The History of Martin Luther King Jr. Day
Every year on the third Monday in January, the nation pauses to honor Martin Luther King Jr. Born on January 15, 1929, in Atlanta, Dr. King is one of the most well-known leaders of the civil rights movement in the 1950s and 1960s. He believed nonviolent activism and civil disobedience were the best ways to bring about change.
From 1955 until his assassination in 1968, Dr. King led and participated in milestone activities for basic equality and civil rights, including:
- Led the 1955–56 Montgomery bus boycott in protest of Rosa Parks being arrested and fined for demonstrating against segregation.
- Was chosen as the first president of the Southern Christian Leadership Conference (SCLC) and led the unsuccessful Albany Movement in Georgia.
- Helped organize nonviolent protests in 1963 in Birmingham, Alabama.
- Delivered the famed “I Have a Dream” speech on the steps of the Lincoln Memorial in conjunction with the 1963 March on Washington.
Despite such notable contributions, it would take 32 years for Congress to designate Dr. King’s birthday as a federal holiday.
The Fight to Honor Dr. Martin Luther King Jr.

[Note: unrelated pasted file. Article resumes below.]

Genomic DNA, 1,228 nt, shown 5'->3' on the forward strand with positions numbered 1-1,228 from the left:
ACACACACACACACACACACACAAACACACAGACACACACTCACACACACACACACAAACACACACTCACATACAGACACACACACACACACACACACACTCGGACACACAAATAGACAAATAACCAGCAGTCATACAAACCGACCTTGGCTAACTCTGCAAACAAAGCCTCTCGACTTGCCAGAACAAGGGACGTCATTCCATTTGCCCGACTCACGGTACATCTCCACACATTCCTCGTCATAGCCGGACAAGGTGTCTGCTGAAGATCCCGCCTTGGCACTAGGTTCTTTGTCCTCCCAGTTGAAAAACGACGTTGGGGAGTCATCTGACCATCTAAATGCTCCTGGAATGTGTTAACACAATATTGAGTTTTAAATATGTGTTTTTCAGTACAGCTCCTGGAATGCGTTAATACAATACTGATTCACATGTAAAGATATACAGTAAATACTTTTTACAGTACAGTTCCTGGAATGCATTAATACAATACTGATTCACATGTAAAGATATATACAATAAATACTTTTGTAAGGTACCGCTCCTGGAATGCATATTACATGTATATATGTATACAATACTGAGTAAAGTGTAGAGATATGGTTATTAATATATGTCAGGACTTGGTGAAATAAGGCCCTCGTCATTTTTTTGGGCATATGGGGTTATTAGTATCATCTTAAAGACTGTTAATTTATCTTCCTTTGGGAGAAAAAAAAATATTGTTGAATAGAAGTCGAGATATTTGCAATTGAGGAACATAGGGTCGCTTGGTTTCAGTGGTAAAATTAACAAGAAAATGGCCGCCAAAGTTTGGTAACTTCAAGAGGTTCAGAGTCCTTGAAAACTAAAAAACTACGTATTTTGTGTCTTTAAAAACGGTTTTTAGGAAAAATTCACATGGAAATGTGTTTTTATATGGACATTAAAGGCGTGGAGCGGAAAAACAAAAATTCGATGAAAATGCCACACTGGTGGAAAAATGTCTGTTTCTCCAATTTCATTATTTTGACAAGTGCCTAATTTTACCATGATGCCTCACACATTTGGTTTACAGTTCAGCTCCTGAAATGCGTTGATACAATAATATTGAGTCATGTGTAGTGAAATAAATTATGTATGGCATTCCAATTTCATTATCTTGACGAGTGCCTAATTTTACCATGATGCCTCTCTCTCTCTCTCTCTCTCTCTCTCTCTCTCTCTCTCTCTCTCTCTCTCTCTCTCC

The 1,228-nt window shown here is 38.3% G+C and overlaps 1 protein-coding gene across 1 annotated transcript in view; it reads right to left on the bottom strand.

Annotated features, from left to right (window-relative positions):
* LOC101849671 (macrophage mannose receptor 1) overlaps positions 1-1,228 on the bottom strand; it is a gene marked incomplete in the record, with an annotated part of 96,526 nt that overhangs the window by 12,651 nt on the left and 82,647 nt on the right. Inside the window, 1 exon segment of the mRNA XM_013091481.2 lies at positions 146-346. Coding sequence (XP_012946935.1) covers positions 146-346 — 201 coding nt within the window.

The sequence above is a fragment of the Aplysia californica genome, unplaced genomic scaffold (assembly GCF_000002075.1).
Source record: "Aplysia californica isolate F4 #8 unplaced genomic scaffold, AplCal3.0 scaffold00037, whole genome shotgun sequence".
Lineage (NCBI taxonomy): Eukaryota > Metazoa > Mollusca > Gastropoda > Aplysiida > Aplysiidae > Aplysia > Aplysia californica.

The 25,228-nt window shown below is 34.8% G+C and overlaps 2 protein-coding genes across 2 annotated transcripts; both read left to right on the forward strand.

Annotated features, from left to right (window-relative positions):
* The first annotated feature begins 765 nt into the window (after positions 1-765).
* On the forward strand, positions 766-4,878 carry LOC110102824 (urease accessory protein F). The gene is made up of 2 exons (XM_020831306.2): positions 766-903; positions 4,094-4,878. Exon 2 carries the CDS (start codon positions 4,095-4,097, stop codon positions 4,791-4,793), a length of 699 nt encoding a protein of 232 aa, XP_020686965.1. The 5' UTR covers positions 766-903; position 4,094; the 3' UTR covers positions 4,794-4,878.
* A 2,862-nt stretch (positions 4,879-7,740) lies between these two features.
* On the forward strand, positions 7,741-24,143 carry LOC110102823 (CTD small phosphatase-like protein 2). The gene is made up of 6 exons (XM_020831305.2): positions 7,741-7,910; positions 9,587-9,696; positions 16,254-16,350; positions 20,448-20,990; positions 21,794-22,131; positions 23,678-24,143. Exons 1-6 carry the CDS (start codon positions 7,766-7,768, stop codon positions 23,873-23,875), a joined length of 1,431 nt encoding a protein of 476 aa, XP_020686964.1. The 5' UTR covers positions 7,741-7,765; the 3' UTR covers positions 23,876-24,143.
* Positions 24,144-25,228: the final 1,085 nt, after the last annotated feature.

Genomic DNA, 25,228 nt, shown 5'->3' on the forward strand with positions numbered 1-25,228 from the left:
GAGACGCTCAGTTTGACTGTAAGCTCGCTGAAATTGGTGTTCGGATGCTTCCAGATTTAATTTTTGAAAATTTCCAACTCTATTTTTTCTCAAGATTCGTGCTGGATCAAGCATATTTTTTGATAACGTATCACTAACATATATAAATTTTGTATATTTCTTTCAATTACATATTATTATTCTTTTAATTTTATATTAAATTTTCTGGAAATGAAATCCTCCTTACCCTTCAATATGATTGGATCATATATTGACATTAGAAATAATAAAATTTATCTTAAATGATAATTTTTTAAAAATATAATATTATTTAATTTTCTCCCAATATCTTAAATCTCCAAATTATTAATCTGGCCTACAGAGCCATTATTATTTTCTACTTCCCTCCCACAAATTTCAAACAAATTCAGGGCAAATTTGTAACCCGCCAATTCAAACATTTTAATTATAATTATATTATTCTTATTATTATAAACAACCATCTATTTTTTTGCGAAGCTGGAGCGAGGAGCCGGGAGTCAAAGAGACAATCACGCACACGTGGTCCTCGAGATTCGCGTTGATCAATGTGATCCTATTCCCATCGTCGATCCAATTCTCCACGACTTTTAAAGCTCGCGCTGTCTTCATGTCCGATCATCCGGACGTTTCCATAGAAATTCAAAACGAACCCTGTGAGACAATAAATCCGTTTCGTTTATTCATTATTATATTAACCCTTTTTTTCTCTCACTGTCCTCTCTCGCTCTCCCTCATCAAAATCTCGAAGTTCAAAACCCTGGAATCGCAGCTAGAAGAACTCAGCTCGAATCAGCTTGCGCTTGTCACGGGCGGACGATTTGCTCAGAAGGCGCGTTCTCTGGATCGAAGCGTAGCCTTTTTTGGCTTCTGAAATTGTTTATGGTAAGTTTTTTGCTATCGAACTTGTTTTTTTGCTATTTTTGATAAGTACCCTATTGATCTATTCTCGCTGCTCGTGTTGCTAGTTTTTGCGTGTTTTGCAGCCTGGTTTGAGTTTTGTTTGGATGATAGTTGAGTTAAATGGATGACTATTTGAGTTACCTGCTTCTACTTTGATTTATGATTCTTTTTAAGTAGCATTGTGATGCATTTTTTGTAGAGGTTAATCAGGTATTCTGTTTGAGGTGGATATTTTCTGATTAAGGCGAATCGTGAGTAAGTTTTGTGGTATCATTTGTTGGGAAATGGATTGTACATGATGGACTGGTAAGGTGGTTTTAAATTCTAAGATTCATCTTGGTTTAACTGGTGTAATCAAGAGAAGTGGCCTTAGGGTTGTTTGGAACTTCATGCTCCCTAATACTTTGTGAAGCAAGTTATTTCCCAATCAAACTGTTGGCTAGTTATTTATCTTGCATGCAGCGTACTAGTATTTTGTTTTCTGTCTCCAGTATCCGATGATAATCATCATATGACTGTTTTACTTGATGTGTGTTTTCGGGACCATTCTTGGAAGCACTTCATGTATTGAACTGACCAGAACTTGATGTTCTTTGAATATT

In 1963, Michigan Congressman John Conyers introduced a motion to have King’s birthday designated as a federal holiday. It was just four days after his assassination. The motion wouldn’t be brought up for a vote on the floor of the U.S. House of Representatives until 1979, 11 years later.
Despite strong backing from then-President Jimmy Carter and many members of the House, the effort fell short by 5 votes.
But Dr. King’s supporters didn’t give up. Devotees ranging from Stevie Wonder and Democratic House Leader Tip O’Neill to Republicans Newt Gingrich and Jack Kemp rallied for the cause. When the motion was introduced on the floor of the Senate, the matter once again became contentious. Senator Jesse Helms of North Carolina filibustered the motion, going as far as to label Dr. King a communist.
This time, however, the motion would pass by 12 votes. Then-President Ronald Reagan signed the bill into law in November 1983. In January 1986, the holiday would officially be celebrated for the first time.
The battle for approval at the state level was next. By 1986, only 17 states recognized Dr. King’s birthday as a holiday. Arizona was one holdout. And it would not be until 2000 that New Hampshire and South Carolina would finally sign bills officially recognizing the holiday.
At long last, 32 years after his death, both the federal government and all 50 states would celebrate Dr. King’s contributions to the nation.
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